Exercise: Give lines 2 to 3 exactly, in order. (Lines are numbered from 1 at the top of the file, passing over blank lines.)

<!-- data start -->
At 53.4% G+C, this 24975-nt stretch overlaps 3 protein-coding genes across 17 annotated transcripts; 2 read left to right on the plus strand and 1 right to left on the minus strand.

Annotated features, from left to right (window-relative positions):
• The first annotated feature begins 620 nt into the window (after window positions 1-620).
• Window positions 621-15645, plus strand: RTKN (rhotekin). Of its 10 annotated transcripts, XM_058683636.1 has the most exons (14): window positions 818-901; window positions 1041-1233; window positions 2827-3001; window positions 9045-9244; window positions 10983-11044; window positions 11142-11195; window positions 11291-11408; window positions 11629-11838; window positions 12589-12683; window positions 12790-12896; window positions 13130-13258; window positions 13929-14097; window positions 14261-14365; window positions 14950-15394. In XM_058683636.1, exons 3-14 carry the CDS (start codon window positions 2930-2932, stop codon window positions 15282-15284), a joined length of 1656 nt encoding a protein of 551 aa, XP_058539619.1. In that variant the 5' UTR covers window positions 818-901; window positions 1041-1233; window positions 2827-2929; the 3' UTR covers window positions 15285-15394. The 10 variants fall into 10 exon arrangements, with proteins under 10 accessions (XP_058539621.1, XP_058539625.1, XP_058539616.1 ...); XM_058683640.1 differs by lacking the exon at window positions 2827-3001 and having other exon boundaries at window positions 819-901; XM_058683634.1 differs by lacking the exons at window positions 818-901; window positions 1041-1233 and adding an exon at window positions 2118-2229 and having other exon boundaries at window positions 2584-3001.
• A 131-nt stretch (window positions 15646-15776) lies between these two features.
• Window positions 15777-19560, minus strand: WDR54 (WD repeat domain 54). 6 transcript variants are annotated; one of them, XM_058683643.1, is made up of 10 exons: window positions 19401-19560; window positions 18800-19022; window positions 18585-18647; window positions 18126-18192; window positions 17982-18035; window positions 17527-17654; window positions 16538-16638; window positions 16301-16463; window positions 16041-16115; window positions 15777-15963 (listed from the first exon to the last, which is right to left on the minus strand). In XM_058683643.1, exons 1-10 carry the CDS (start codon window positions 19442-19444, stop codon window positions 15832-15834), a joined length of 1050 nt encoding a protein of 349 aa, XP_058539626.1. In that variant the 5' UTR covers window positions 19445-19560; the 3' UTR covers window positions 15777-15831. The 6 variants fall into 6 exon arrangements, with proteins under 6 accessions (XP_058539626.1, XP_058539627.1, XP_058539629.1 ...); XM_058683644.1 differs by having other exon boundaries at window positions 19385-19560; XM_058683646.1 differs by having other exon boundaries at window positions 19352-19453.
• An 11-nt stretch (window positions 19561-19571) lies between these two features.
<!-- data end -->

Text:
Annotated features, from left to right (window-relative positions):
• The first annotated feature begins 620 nt into the window (after window positions 1-620).